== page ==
Death on the job

Friday is Workers Memorial Day, the day every year that is dedicated, in labor organizer Mother Jones’ words to “Mourn for the Dead and Fight like Hell for the Living.”

And like every Workers Memorial Day, the AFL-CIO has issued its much awaited workplace safety and health bible: Death on the Job: The Toll of Neglect 2023. This marks the 32nd year the AFL-CIO has produced a report on the state of safety and health protections for America’s workers.

The Bad News

The report notes that although working conditions have improved significantly over the 50 years since OSHA was created, there is still much work to be done.

5,190 workers were killed on the job in the United States last year, in addition to an estimated 120,000 workers died from occupational diseases.  Black workers died on the job at the highest rate in more than a decade and Latino workers continue to be at greater risk of dying on the job than all workers. Because of widespread underreporting, we don’t know the real number of workplace injuries; the true toll of work-related injuries and illnesses is 5.4 million to 8.1 million each year in private industry.

Meanwhile, as I’ve noted many times before, the true impact of COVID-19 infections due to workplace exposures is unknown. We know from limited data that more than 1.5 million nursing home workers have been infected
with COVID-19 and more than 3,000 have died, but we have little idea how many acute care workers died as a result of COVID-19 contracted on the job.

If OSHA were to inspect every workplace in the country just once, it would take the agency 190 years

Workplace violence, musculoskeletal disorders from repetitive motion injuries and occupational heat illness continue to be major problems, but data no longer is reported annually to track and understand these important issues.  Finally, the cost of job injuries and illnesses is enormous—estimated at $174 billion to $348 billion a year.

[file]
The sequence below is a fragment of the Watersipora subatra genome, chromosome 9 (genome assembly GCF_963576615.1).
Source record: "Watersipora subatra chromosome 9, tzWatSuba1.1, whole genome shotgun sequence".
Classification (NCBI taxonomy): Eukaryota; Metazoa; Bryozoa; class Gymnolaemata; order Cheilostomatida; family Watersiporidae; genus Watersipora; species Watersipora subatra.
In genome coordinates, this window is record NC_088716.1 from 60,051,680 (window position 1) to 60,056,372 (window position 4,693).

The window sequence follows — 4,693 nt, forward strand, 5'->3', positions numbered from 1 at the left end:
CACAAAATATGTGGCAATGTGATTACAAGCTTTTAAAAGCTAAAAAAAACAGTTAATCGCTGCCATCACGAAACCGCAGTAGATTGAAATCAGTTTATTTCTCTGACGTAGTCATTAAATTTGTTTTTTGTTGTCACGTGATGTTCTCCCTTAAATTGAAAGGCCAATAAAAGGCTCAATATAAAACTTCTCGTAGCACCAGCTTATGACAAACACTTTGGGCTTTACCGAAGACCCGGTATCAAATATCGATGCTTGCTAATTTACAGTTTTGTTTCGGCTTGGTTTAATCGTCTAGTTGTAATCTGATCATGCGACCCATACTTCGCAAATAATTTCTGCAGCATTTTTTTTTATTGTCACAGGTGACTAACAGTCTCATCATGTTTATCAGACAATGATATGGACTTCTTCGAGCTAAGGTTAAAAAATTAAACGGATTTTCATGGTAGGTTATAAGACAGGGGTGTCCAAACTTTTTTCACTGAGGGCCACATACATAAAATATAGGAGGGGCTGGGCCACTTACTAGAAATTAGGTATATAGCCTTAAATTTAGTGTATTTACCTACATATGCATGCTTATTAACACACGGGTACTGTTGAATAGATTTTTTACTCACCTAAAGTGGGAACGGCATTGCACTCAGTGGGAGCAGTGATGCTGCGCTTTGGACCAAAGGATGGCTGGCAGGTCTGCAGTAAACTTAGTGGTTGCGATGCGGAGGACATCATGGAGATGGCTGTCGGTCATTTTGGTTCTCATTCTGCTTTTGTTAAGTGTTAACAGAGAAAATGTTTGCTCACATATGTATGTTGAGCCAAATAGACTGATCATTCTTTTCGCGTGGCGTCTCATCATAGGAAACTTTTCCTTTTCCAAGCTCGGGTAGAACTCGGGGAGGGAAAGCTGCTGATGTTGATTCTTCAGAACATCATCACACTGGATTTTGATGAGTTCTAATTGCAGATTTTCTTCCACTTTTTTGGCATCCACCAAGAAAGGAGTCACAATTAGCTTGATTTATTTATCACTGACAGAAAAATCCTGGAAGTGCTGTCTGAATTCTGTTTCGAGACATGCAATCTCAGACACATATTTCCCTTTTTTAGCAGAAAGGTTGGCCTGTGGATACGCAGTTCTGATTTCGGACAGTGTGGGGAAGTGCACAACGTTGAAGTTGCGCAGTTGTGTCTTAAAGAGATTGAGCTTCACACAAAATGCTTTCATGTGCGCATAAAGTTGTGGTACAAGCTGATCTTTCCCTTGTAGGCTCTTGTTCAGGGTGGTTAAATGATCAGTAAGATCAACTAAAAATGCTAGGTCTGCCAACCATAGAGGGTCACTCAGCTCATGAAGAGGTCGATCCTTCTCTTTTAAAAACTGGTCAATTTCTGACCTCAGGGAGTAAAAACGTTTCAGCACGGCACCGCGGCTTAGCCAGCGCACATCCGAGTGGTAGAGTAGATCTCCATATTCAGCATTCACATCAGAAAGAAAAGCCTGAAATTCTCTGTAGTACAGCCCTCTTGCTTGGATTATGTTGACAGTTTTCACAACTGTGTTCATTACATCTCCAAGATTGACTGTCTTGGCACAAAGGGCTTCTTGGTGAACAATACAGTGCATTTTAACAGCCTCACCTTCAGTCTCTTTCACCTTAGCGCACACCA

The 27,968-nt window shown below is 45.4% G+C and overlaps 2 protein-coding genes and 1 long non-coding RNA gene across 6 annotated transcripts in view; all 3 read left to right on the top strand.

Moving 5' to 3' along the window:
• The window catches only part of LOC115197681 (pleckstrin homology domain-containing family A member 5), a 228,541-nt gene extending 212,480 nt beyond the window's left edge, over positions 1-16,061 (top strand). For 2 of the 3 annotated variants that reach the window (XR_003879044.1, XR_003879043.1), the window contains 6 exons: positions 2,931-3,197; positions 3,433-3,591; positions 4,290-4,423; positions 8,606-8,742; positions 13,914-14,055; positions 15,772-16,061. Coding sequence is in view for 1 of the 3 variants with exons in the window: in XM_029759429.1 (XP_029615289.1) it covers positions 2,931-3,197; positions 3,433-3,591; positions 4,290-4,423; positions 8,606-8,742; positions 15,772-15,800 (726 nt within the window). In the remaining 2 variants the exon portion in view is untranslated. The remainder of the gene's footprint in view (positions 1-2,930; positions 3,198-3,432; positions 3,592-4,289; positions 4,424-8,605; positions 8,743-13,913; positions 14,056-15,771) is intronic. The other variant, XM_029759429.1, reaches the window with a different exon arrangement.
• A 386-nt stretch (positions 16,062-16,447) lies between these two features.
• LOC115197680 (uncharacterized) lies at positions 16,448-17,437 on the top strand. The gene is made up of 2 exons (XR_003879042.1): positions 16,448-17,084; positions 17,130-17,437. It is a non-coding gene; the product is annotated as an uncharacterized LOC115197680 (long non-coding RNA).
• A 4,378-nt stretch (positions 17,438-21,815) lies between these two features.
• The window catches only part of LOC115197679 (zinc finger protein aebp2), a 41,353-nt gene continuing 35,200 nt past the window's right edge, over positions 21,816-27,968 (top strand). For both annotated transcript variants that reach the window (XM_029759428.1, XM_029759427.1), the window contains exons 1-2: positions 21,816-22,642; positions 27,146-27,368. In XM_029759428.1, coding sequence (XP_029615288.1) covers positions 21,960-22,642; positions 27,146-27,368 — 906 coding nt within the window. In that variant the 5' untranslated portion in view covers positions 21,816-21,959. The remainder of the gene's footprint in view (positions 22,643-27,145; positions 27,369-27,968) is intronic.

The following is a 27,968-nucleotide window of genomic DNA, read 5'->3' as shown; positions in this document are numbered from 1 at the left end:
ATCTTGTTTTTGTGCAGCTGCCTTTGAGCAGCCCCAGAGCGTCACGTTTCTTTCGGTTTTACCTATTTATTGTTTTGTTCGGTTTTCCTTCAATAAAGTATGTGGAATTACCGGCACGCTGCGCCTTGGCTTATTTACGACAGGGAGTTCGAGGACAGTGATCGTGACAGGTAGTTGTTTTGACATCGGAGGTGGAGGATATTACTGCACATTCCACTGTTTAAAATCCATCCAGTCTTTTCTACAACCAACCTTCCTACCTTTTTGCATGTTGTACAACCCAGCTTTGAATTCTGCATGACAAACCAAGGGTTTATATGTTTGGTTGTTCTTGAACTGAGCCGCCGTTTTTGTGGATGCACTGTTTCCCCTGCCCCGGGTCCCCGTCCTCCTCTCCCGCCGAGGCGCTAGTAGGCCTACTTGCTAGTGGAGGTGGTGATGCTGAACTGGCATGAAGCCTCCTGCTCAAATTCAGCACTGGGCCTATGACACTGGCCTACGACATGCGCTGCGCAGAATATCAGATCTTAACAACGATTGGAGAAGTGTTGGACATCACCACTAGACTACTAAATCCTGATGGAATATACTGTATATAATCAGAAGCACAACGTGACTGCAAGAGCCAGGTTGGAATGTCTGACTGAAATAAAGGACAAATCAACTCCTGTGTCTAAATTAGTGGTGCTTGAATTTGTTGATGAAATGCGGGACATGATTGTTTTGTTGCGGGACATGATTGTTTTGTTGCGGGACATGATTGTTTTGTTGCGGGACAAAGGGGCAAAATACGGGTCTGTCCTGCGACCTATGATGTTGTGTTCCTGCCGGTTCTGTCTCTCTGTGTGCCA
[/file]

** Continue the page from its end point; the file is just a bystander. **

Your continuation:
And OSHA itself has not yet recovered from the damage done by the Trump administration and the COVID pandemic. At this time, if OSHA were to inspect every workplace in the country just once, it would take the agency 190 years under current staffing and inspection records. That’s almost two centuries!

When the first Death on the Job was published in 1992, federal OSHA could inspect workplaces under its jurisdiction once every 84 years.Death on the job

On the political front, the report warns that

Over the years, the progress has become more challenging as employers’ opposition to workers’ rights and protections has grown, and attacks on unions have intensified. Big corporations and many Republicans have launched an aggressive assault on worker protections. They are attempting to shift the responsibility to provide safe jobs from employers to individual workers, and undermine the core duties of workplace safety agencies.

The Good News

It’s not all bad news. Biden has appointed good leadership to head the main health and safety agencies: Doug Parker at OSHA and Chris Williamson at MSHA, while John Howard continues at NIOSH. In addition,

The Biden administration has taken important steps to protect workers, prioritizing worker protections on its regulatory agenda, taking steps on targeted enforcement efforts on urgent hazards, and filling staff and leadership vacancies. It also launched broad efforts on worker empowerment and targeting workplace inequities. Within the first two years, the Biden administration has been rebuilding the safety agency’s capacity and resources to hold employers accountable for providing safe workplaces. It has increased the number of inspectors, established strong enforcement initiatives, improved transparency and is working on new rules for worker participation of the Occupational Safety and Health Administration (OSHA) inspection process, and health and safety protections for workplace violence in health care and social assistance, heat illness prevention, silica in mining and injury tracking.

State Data

The report is not just a litany of workplace mayhem, but also a detailed, data-rich account of every aspect of workplace safety in the United States. And it is particularly useful for local activists and reporters, with the detailed information and data is broken down by state.

Are you struggling with a Trivia Night question about the average total OSHA penalty per fatality investigation in Texas?  Well the answer is here: $14,831, which compares to a national average of $16,024.

Which state has the highest workplace fatality rate? Louisiana: 7.7 per 100,000 workers (as compared with the national average of 3.6.)

Download It

You can download the entire 240 page report here, free of charge.

Brought to you free of charge by the folks who gave us the weekend.


More AFL-CIO Workers Memorial Day materials can be found here.

OSHA will also hold a virtual Workers Memorial Day even Thursday. More information on that here.

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